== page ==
Presentation on theme: "Rough guide to L2 talks Jeremy Allington-Smith 24 Oct 2004 (rev 18 Oct 2005) This talk covers: Overall structure – the message and the medium Basic advice."— Presentation transcript:
Rough guide to L2 talks Jeremy Allington-Smith 24 Oct 2004 (rev 18 Oct 2005) This talk covers: Overall structure – the message and the medium Basic advice Use of graphical material A long (20 min+) talk requires a slide describing the contents but for a short talk like this you can put this on the title slide Don’t forget: title, name and date
The message and the medium Your scholarly investigation* will be presented in two ways: Essay – using the printed word with some graphics to help in the form of figures (pictures, graphs, charts) Talk – an oral presentation of the same material making imaginative use of graphics (15 mins strict time limit + 2 mins questions) What question are you trying to solve and why What you actually did What you learned Whatever the means of presentation, it is important to follow a logical sequence: * see “Rough guide to L2 essays” At a conference, you may give a poster presentation instead of a talk. This is where you stand by your poster (words and pictures arranged within the space of an A0 sheet) during scheduled sessions to answer questions from passers-by. You will get experience of this in L3 Use graphics to make your point
Some advice Number of slides: ~1 slide/minute Use animation sparingly – it’s fun at first but get boring. Use colour and fonts imaginatively but don’t cause headaches! Don’t put too much on each slide – do not simply reproduce chunks of your essay Each bullet point is a cue for you to say a few sentences, and a focus for the audience. But don’t just read the slide. Avoid reading from a script, but cue cards are okay. No need to number figures, provide captions or give full reference list Rehearse the talk, to fix the main points in your head and get the timing right. This presentation has 6 slides = 6-12 minutes!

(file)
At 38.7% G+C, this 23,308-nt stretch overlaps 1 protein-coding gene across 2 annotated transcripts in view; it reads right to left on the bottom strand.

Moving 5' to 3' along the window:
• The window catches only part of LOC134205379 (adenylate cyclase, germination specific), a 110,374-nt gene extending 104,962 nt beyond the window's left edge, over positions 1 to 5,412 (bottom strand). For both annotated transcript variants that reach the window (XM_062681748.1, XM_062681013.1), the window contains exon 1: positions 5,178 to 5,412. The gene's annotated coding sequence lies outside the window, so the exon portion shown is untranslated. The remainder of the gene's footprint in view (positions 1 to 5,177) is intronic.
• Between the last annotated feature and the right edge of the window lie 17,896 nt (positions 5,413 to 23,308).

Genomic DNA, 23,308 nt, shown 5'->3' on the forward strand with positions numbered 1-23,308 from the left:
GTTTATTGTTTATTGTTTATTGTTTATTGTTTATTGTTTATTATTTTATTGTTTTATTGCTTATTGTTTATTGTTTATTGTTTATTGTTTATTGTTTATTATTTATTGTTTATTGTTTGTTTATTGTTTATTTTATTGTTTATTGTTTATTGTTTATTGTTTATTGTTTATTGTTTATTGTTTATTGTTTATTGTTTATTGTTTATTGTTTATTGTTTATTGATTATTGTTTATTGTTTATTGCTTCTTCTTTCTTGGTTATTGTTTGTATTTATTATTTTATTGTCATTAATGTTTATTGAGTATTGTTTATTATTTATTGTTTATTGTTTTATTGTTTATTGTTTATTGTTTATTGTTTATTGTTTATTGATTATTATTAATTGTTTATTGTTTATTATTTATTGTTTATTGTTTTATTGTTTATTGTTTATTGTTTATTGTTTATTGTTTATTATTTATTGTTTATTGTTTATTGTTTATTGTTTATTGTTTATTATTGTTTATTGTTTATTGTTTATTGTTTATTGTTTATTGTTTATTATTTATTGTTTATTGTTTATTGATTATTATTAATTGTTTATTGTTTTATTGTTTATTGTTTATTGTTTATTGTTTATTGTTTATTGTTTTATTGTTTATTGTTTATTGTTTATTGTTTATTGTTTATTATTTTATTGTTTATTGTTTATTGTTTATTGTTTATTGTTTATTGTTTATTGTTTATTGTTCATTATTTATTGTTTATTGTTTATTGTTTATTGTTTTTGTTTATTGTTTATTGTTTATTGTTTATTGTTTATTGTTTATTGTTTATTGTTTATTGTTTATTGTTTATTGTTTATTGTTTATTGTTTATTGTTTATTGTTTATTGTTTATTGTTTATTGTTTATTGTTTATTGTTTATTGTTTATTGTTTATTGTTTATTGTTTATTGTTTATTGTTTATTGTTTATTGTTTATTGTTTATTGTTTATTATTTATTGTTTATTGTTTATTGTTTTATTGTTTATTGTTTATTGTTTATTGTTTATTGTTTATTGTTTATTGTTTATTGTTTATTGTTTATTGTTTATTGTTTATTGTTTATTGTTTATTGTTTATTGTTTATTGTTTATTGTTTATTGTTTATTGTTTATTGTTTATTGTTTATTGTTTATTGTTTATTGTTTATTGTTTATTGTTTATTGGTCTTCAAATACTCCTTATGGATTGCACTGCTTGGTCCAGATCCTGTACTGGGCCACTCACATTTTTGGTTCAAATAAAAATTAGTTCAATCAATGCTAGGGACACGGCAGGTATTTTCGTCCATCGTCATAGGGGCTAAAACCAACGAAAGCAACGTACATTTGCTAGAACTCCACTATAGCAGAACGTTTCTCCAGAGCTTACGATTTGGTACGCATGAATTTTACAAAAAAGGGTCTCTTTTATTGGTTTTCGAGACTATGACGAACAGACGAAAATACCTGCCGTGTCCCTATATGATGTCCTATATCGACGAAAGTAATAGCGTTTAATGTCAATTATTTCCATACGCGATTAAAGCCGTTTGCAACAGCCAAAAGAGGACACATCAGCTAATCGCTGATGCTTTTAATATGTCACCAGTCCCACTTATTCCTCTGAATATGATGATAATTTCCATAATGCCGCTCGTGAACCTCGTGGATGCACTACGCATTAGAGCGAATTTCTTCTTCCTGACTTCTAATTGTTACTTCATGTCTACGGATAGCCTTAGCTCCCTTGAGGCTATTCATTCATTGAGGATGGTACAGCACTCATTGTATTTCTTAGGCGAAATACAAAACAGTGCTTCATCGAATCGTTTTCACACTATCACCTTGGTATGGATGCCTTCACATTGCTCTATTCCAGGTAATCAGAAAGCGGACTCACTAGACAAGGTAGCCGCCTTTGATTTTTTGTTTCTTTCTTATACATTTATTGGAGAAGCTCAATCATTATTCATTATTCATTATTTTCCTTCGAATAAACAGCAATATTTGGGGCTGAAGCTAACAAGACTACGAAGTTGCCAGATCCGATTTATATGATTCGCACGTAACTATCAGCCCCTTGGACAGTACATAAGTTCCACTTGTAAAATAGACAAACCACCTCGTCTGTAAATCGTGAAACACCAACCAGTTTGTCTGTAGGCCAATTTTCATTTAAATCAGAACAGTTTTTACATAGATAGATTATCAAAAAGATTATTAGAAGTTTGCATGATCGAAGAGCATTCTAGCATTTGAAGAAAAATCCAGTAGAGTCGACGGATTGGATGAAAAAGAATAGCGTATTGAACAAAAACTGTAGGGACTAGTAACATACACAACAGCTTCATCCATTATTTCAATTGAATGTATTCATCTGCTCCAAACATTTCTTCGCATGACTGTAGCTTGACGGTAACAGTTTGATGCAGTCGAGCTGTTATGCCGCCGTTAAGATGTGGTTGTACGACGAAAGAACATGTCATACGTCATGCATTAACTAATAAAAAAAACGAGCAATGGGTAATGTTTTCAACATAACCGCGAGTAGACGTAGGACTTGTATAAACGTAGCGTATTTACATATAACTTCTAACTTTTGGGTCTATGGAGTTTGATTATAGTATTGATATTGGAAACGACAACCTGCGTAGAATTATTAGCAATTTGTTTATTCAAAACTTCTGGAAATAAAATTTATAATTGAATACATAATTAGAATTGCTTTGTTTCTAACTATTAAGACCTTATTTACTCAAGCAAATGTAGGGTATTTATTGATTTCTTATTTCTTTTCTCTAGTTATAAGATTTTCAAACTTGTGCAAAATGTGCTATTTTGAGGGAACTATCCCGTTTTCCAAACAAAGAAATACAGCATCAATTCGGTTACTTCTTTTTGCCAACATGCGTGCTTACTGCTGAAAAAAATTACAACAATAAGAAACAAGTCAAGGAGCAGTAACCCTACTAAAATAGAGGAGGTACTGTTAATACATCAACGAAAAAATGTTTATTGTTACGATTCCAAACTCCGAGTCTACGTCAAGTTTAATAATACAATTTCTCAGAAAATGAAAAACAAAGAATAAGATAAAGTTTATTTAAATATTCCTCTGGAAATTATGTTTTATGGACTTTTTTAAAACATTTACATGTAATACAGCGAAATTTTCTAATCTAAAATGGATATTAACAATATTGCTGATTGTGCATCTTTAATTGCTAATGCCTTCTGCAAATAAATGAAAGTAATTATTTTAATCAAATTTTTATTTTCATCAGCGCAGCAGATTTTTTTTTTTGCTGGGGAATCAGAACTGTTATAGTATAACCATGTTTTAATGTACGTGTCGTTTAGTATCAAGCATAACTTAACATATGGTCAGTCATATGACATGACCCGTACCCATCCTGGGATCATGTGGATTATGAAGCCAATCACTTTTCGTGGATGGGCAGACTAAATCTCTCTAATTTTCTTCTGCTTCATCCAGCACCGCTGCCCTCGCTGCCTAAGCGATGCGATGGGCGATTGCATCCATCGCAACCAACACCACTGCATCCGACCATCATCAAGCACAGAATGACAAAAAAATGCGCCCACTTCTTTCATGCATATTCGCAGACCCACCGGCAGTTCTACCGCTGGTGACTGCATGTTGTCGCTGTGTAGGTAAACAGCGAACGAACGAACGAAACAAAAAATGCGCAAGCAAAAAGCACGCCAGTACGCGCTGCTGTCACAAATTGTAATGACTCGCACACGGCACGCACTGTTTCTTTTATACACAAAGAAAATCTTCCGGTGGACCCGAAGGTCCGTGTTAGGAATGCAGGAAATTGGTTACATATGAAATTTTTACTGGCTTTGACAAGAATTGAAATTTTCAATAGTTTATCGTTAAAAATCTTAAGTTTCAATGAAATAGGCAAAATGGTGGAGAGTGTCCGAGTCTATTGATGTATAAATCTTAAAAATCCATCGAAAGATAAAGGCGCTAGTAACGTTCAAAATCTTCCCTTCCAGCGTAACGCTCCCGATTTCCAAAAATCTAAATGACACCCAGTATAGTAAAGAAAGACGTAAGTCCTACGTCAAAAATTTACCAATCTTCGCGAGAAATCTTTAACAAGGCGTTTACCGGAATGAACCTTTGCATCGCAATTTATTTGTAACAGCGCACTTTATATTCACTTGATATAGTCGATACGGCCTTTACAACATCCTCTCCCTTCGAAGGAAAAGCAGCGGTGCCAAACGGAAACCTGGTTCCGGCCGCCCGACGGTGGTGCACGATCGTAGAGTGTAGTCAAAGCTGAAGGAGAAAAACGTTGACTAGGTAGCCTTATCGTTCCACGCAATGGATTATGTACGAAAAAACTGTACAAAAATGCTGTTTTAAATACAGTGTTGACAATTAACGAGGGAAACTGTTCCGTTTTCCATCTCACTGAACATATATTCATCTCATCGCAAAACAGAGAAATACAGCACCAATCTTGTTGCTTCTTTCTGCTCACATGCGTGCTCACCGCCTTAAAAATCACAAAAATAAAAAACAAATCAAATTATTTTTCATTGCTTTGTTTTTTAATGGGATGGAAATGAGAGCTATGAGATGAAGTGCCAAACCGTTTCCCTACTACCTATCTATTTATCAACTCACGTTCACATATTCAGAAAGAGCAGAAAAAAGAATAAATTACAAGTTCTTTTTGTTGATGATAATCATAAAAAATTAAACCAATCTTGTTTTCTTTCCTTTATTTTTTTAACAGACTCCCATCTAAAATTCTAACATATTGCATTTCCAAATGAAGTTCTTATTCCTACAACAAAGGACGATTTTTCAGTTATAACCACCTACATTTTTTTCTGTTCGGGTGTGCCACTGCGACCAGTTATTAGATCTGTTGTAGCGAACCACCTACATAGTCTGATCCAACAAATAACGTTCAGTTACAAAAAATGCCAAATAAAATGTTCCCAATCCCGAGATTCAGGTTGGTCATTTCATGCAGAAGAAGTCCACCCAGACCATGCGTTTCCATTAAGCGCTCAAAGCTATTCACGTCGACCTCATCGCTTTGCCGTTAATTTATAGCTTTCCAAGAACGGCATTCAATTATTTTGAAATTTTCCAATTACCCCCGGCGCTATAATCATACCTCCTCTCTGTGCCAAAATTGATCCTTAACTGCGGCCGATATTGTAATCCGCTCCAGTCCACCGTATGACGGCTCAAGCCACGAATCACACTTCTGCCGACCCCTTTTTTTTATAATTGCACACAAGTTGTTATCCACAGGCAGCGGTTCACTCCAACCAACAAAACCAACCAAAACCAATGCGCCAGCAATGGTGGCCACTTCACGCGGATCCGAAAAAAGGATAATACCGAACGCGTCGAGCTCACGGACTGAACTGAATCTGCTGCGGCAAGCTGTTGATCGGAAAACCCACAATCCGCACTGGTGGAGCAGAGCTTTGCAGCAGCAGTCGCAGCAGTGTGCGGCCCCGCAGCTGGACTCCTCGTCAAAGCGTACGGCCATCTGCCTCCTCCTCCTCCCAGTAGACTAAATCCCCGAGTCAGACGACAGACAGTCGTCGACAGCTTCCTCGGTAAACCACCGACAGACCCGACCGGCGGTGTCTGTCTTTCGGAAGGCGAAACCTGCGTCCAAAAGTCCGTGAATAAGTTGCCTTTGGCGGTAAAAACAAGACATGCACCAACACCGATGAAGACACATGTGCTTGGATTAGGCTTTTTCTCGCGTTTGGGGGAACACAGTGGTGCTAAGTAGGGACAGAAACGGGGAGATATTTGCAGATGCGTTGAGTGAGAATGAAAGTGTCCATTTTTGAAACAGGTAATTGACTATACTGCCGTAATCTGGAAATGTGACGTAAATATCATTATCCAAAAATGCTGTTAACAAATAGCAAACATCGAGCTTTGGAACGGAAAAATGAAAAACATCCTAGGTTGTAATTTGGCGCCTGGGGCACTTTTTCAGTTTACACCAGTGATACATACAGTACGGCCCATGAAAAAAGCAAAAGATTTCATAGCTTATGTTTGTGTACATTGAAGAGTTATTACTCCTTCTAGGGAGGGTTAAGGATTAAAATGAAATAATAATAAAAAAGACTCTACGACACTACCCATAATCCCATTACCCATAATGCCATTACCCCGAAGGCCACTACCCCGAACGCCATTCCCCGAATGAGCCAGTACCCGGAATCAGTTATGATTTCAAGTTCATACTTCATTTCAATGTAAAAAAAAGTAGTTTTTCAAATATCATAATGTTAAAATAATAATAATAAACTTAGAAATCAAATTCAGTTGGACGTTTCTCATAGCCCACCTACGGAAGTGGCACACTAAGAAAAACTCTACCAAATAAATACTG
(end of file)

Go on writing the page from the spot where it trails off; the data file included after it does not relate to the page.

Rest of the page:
Pictures Nice pictures help but must be: Relevant An interesting Andean fox that I saw at the telescope Reconstruction of the velocity field of a distant galaxy amplified by the gravity of a foreground cluster Legible, not too confusing
Practical issues On-screen presentation is preferred Powerpoint is a possibility, but other software can be used (e.g. LaTeX, Acrobat) Details Bring presentation on a memory-stick or CD and use PC provided … or …. Bring a laptop and plug into projection system... but check first that you can connect successfully. Does your Mac need an adaptor? Fine detail may be lost if the projector has insufficient resolution. If you include movies etc, make sure the files are copied over to the PC, sit in the right folder and link correctly to the powerpoint file. Transparencies with an overhead projector are also acceptable
Conclusions I have described how to structure your presentation including : –Advice on length and format –Use of pictures –The necessity of ending with some (brief) conclusion and, especially for longer-talks, recommendations for further work And now over to you…..